Vivendi, Mediaset Engage in War of Words as Acquisition Deal Falls Apart

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Mediaset CEO Pier Silvio Berlusconi

The two European giants exchange tit-for-tat interviews and editorials in a battle over Vivendi's plans to acquire Mediaset's pay-TV arm.

Two of Europe’s major media groups are having a very public battle over a deal gone bad.

France’s Vivendi, controlled by French takeover king Vincent Bollore, and Mediaset, the company run by former Italian Prime Minister Silvio Berlusconi, are engaged in a fierce war of words connected to a proposed buyout of Mediaset's money-losing Italian pay-TV business by Vivendi.

The deal, first announced in April, was billed as a potential game changer. By uniting the Vivendi's French pay-TV network CanalPlus with Mediaset's operation, the new company could form a pan-European group to take on the likes of Netflix and Amazon. The agreement would see both companies take a 3.5 percent stake in the other.

But shortly after the deal was announced, Vivendi backed out. Calling Mediaset's financial projections "unrealistic," the French company in July dropped a binding agreement to buy the Italian pay-TV division and proposed new terms.

That ignited the media war, with the heads of the two conglomerates lashing out in competing interviews and op-eds.

Marina Berlusconi, Silvio's oldest daughter and chair of Fininvest, the holding company that holds a 38.6 percent stake in Mediaset, shot first, with an editorial in Italian daily Corriere della Sera that called Vivendi’s actions and Bollore’s business behavior unethical.

“We know perfectly well that the business world has its harsh rules, the law of the market can be ruthless,” she wrote, but that business requires “fairness, honesty, consistency of behavior.” She implied that Bollore’s conduct and character are unethical and personally greedy.

Vivendi CEO Arnaud de Puyfontaine responded in an interview in French business daily Les Echos that the Italians need to deliver a strong business plan instead of cheap shots.

Berlusconi's son Pier Silvio Berlusconi joined the fray in an interview with the Financial Times, in which he disputed Vivendi's claims that it did not know Mediaset's true condition before agreeing to the deal.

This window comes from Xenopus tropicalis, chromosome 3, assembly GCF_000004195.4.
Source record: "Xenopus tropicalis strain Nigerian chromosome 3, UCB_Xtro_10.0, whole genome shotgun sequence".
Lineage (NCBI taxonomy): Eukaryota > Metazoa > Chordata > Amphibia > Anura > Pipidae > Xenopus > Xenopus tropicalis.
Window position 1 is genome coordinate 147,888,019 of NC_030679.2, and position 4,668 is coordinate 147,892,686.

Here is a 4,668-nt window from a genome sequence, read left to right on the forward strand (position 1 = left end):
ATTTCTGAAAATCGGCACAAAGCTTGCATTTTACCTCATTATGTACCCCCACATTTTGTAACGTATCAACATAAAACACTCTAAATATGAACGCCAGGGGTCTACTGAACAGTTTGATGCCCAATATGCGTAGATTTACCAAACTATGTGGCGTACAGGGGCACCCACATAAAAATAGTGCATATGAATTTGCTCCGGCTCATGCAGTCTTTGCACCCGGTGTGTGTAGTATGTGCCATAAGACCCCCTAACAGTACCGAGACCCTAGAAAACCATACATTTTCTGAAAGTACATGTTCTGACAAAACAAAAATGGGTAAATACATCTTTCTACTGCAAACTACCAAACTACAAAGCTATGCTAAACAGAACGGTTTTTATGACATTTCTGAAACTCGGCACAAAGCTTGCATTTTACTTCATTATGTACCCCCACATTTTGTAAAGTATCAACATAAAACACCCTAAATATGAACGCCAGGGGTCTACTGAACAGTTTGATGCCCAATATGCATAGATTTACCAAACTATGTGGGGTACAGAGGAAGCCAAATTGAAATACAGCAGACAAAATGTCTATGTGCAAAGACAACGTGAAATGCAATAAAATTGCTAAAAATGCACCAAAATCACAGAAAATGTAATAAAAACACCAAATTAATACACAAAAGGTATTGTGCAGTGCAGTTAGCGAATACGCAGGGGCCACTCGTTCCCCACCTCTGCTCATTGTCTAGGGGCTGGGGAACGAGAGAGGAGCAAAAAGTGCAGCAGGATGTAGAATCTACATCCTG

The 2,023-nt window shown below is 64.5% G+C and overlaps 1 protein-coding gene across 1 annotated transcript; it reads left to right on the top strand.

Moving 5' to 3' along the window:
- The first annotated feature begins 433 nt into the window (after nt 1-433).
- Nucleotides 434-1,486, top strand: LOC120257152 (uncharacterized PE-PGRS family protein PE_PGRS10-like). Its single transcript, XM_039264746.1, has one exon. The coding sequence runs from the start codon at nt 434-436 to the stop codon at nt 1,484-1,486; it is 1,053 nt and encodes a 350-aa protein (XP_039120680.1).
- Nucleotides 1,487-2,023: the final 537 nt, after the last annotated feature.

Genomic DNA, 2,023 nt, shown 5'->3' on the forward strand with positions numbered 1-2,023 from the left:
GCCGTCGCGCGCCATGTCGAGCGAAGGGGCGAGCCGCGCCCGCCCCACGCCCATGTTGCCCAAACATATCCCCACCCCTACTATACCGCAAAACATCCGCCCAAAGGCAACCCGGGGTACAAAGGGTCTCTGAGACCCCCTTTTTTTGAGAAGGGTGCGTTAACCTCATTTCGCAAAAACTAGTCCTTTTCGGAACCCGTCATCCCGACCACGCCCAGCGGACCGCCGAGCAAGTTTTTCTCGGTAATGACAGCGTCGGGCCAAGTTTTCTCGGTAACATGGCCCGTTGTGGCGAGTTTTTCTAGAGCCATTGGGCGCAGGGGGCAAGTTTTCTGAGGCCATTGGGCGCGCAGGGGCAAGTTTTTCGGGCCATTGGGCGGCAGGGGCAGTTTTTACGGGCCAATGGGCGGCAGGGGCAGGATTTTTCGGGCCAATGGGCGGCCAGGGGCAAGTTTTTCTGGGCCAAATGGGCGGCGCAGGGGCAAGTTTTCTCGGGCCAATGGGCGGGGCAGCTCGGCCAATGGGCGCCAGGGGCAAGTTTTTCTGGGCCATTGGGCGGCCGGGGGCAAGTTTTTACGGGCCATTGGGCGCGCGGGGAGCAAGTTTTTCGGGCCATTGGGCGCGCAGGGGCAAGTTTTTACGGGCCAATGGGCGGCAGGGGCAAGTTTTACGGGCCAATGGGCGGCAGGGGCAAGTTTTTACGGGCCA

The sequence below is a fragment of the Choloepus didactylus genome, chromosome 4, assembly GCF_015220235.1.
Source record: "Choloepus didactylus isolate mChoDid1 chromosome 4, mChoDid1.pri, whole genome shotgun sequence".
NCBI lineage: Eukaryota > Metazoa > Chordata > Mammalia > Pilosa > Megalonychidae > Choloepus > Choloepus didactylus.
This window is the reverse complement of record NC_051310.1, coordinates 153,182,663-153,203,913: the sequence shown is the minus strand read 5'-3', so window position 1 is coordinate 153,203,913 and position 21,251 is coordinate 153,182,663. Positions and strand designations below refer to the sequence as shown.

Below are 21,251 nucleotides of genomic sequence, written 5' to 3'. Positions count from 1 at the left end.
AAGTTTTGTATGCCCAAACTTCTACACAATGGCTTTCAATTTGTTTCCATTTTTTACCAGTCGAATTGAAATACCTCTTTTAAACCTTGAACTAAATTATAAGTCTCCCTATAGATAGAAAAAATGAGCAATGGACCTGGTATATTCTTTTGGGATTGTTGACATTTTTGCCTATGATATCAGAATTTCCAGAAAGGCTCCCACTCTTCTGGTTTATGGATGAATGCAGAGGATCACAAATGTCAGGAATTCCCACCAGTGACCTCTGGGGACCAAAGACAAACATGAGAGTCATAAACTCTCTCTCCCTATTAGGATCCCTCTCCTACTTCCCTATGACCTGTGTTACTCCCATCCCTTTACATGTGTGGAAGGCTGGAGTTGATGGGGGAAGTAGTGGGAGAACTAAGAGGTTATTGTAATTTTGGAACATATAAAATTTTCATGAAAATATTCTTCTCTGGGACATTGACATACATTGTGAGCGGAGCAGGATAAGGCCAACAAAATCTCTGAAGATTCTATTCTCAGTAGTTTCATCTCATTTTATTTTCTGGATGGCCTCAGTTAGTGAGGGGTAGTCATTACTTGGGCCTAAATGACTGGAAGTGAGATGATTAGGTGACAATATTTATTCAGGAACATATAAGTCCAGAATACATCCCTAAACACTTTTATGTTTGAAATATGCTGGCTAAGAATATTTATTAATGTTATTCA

“Making the argument that they do not know the accounts does not hold,” Berlusconi told FT. “It’s laughable. The contract is binding.” Berlusconi added that he is considering legal action. "We must protect ourselves," he said.

“Both Bollore and Berlusconi are masterful deal-doers and strong personalities, hence there are bound to be disagreements over asset valuation. Some of this will be posturing,” Peel Hunt analyst Alex DeGroote told The Hollywood Reporter.

Bollore has become the new star on the European media scene. With a stake of more than 15 percent in Vivendi, he has kicked off a buying spree at the French giant. Vivendi completed a hostile takeover of gaming company Gameloft in June and has another underway at gaming company Ubisoft. Bollore made a €3 billion ($3.4 billion) investment in Telecom Italia, turning Vivendi into the Italian group’s biggest shareholder with a 24.9 percent stake.

Bollore's big-picture play is to turn Vivendi, a former telecom company, into a pan-European, and eventually global, media and content powerhouse. The group already controls film and TV production group Studiocanal and the unprofitable French pay-TV channel CanalPlus, Universal Music Group and YouTube competitor DailyMotion, an event ticketing business, as well as the new game holdings. Bollore also has been creating synergies with his own ad company Havas.

In his interview with Les Echos, de Puyfontaine argued that Mediaset is not essential to Vivendi's pan-European strategy. The company's stake Telecom Italia is just below the 25 percent threshold that would force it to launch a takeover bid. De Puyfontaine said that stake has allowed Vivendi "to gain a foothold in infrastructure and places [the company] in a good strategic position."

Mediaset owns free-to-air channels in Italy and Spain, as well as its pay-TV premium channels and online SVOD platform Infinity. It has faced stiff competition from Netflix in those territories since its launch in October, though it was already facing declining subscriptions and has not turned a profit since 2012.

“The Italian market has become very complicated, it is hyper-competitive,” Berlusconi told FT. “It is a media market that has become overcrowded. But we are beginning to see the end of the crisis.”

Mediaset’s shares have fallen about 18% since Vivendi backed out of the deal.

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